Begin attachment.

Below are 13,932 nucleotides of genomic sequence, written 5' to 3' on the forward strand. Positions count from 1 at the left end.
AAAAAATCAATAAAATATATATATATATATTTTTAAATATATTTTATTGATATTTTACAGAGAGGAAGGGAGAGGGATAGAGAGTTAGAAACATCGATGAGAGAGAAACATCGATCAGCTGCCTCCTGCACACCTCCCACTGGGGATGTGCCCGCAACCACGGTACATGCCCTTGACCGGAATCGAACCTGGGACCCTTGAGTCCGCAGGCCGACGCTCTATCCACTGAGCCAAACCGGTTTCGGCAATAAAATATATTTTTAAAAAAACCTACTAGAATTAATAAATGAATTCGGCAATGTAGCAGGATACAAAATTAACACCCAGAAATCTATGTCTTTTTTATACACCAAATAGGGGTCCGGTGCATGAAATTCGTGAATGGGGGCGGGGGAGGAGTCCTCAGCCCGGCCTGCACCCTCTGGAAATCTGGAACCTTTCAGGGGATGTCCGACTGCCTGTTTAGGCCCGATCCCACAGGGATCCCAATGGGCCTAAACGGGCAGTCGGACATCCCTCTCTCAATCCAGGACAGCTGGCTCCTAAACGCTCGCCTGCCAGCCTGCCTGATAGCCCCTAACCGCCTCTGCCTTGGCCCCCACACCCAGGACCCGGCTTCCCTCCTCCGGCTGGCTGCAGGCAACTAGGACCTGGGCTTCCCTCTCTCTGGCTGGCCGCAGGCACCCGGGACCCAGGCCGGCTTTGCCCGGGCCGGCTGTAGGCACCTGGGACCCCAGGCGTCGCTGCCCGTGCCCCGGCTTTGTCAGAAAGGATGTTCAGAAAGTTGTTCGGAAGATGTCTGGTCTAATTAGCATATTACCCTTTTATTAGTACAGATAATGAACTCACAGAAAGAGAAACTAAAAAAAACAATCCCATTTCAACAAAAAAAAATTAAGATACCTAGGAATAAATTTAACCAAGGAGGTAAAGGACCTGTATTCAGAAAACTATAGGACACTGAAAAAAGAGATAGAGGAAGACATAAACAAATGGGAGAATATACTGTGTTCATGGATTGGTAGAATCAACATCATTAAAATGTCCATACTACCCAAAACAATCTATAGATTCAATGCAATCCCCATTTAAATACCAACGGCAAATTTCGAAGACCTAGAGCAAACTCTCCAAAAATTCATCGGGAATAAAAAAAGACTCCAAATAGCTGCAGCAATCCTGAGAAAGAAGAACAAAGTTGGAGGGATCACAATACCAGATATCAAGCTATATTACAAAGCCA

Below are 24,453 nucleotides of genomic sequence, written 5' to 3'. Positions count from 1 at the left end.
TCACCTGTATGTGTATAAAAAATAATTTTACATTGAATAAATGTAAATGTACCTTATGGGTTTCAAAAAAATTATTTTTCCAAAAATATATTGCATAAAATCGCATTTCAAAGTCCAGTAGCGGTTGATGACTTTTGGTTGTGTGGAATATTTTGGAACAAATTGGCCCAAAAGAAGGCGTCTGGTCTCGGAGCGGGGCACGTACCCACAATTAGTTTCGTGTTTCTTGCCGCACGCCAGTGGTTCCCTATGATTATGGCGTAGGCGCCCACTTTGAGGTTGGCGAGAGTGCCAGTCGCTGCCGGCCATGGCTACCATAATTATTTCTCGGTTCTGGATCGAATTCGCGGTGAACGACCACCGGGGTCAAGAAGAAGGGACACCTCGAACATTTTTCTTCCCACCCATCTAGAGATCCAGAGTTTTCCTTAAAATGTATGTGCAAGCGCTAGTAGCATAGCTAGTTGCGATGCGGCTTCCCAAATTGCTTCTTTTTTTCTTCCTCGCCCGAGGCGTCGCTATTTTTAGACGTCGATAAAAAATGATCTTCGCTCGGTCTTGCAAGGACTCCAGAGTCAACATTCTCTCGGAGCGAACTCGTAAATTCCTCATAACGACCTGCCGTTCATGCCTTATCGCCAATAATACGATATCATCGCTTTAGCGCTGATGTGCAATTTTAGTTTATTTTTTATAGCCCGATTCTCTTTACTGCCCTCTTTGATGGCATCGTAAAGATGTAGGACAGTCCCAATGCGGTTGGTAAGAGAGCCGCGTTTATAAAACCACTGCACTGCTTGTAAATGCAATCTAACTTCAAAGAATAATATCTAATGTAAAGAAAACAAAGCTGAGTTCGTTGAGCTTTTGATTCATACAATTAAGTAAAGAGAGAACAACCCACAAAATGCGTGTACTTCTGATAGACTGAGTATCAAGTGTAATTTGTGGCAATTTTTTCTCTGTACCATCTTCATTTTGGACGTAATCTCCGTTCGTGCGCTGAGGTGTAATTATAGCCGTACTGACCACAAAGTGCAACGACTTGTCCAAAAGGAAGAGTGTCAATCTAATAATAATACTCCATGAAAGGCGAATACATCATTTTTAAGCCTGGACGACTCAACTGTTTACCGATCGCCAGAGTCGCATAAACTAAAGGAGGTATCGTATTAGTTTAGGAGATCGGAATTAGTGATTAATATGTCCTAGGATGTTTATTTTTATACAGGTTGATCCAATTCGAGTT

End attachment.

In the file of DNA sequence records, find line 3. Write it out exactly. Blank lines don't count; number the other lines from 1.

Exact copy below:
Below are 24,453 nucleotides of genomic sequence, written 5' to 3'. Positions count from 1 at the left end.